Biden’s proposed budget will take US nuclear weapons spending to $43 billion next year.
There is not much hope that the US-Russia talks on nuclear weapons will accomplish anything significant.
NATO threat to Russia
As the Cold War was ending, Reagan assured Gorbachev that the North Atlantic Treaty Organization (NATO) would not expand to the east. Another promise not kept.
The US led the expansion of NATO into Eastern Europe and the former Soviet republics over the following years.
Poland, Hungary and the Czech Republic were incorporated into NATO in 1999. Bulgaria, Estonia, Latvia, Lithuania, Romania, Slovakia and Slovenia joined in 2004. Albania and Croatia were added in 2009. Montenegro and then North Macedonia were included in 2017.
NATO is not an economic alliance, but a military one, and is now openly described in Washington as an “anti-Russia alliance”.
Three more countries are now being considered for incorporation into this alliance: Bosnia-Herzegovina, Georgia and Ukraine.
“Red lines” were drawn at the Biden-Putin meeting. Two were emphasised. In one, Putin threatened war if Ukraine — with its large border with Russia — becomes part of NATO. He also said that in the event of a Ukrainian offensive against Russian-speaking eastern Ukraine, Russia will fight.
If Georgia is made a member of NATO, this could also lead to war with Russia, as there is conflict between Russia and Georgia over two small enclaves of Russians in Georgia. NATO members also pledge to fight together in any war involving other NATO countries.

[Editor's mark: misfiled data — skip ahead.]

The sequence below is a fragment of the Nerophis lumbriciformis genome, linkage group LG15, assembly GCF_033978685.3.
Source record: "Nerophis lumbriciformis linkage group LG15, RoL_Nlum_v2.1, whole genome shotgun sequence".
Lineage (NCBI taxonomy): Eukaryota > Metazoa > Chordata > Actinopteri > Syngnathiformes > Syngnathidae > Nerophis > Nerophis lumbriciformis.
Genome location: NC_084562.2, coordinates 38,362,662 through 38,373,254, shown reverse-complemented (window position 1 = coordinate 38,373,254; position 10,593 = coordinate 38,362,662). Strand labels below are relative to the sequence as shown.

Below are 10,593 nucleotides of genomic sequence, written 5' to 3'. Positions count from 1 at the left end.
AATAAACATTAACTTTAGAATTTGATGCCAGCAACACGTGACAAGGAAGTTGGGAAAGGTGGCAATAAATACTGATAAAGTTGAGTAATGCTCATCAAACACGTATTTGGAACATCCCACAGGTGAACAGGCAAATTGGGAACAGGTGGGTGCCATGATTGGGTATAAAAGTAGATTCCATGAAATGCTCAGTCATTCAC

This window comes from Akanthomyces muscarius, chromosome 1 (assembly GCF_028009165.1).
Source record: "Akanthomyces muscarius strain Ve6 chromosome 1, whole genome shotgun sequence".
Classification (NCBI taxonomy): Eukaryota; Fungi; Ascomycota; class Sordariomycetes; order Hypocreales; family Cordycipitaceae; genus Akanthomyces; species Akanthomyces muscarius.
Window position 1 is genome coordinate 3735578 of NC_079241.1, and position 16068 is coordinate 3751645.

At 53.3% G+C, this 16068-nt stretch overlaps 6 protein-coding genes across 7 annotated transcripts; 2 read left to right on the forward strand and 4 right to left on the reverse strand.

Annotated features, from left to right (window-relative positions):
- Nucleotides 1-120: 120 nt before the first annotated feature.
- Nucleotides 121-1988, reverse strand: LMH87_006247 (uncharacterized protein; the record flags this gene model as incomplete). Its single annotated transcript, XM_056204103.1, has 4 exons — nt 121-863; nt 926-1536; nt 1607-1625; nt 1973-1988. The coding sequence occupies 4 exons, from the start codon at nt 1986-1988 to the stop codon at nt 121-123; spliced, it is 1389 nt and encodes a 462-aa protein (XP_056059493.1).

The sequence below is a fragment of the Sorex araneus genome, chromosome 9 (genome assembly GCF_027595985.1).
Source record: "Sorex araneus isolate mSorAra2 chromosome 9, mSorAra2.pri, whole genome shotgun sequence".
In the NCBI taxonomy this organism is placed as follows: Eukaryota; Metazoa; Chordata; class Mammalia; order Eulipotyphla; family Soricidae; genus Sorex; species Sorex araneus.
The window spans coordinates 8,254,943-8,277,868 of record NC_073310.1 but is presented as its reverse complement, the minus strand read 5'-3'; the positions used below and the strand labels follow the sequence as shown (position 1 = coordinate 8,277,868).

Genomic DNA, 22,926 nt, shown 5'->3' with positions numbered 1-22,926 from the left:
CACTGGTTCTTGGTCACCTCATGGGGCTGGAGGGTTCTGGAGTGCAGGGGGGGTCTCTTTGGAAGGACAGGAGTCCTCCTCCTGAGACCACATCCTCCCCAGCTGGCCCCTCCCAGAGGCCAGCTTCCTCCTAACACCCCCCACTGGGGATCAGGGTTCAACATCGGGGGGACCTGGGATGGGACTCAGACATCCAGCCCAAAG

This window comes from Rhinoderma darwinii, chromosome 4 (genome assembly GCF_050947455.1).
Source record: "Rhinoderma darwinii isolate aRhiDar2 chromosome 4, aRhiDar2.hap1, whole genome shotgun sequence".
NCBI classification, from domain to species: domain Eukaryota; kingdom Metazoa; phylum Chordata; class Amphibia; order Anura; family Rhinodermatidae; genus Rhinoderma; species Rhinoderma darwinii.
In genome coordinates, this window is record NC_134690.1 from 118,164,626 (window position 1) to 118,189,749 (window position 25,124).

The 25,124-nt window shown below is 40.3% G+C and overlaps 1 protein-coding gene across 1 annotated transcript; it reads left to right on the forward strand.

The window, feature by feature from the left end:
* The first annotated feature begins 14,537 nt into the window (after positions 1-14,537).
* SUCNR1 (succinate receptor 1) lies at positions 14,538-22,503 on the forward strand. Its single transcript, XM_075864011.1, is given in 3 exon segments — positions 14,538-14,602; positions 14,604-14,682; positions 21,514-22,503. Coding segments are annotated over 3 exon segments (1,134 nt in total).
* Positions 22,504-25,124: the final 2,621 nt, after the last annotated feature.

Biden’s “red line” concerns ransomware cyber attacks on US companies by criminal organisations that the US believes are operating in Russia. Biden threatened that unless Russia stops these groups from targeting essential industries in the US, cyber warfare capabilities will be launched against Russian industries, including oil and gas pipelines serving Europe.
Neither the US nor Russia wants a nuclear war. But the continued arms race and the vast nuclear arsenals held by both — and potential complications if any of the other nuclear powers should blunder into use of such weapons — means this Sword of Damocles remains held over the world.
Nuclear weapons should be abolished. The US, as the most powerful nuclear power, could begin this process by declaring it wants to do this, and bringing the other nuclear powers together to achieve abolition.
But it refuses. It wants to keep the nuclear threat alive as part of preserving and possibly expanding its global empire.